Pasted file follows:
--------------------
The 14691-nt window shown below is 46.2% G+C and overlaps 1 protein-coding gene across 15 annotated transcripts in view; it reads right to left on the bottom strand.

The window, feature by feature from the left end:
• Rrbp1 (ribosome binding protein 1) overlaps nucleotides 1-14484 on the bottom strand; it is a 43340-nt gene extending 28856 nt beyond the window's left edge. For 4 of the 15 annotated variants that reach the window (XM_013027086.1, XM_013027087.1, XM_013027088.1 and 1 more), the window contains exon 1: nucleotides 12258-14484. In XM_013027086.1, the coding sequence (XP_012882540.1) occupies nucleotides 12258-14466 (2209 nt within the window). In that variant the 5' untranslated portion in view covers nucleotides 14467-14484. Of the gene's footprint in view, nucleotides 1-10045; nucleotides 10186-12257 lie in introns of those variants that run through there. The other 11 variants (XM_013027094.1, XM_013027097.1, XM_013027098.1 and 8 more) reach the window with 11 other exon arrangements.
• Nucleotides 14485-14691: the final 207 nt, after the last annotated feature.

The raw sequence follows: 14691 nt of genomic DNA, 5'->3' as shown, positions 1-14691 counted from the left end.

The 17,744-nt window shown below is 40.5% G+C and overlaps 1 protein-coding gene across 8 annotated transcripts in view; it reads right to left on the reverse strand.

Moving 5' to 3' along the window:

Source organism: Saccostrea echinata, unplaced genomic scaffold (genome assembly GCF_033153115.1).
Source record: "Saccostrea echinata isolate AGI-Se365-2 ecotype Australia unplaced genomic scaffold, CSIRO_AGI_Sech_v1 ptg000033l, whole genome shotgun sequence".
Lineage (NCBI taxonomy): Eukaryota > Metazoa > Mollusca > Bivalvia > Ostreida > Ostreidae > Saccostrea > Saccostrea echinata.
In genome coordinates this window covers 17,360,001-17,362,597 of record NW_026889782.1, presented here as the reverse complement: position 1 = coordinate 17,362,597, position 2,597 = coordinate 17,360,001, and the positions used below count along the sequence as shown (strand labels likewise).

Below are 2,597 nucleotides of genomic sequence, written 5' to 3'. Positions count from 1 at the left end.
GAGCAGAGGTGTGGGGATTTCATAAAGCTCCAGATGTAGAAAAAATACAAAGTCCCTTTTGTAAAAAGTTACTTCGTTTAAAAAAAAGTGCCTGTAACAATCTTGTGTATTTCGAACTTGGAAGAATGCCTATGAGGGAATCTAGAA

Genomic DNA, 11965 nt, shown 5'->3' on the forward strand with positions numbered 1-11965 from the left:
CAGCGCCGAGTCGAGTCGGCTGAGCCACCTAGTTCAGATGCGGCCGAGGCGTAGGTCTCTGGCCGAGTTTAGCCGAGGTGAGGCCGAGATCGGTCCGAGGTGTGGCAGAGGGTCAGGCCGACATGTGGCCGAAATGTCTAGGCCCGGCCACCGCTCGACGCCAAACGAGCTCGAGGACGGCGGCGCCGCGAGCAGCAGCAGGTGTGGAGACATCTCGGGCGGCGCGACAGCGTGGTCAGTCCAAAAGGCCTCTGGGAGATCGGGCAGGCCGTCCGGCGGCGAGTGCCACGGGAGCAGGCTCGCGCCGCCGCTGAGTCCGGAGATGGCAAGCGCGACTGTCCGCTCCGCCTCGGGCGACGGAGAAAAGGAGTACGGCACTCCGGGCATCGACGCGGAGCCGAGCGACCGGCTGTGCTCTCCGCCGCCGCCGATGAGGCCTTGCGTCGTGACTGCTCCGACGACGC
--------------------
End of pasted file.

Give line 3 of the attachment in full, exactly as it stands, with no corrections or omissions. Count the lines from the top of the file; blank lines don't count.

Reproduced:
• Rrbp1 (ribosome binding protein 1) overlaps nucleotides 1-14484 on the bottom strand; it is a 43340-nt gene extending 28856 nt beyond the window's left edge. For 4 of the 15 annotated variants that reach the window (XM_013027086.1, XM_013027087.1, XM_013027088.1 and 1 more), the window contains exon 1: nucleotides 12258-14484. In XM_013027086.1, the coding sequence (XP_012882540.1) occupies nucleotides 12258-14466 (2209 nt within the window). In that variant the 5' untranslated portion in view covers nucleotides 14467-14484. Of the gene's footprint in view, nucleotides 1-10045; nucleotides 10186-12257 lie in introns of those variants that run through there. The other 11 variants (XM_013027094.1, XM_013027097.1, XM_013027098.1 and 8 more) reach the window with 11 other exon arrangements.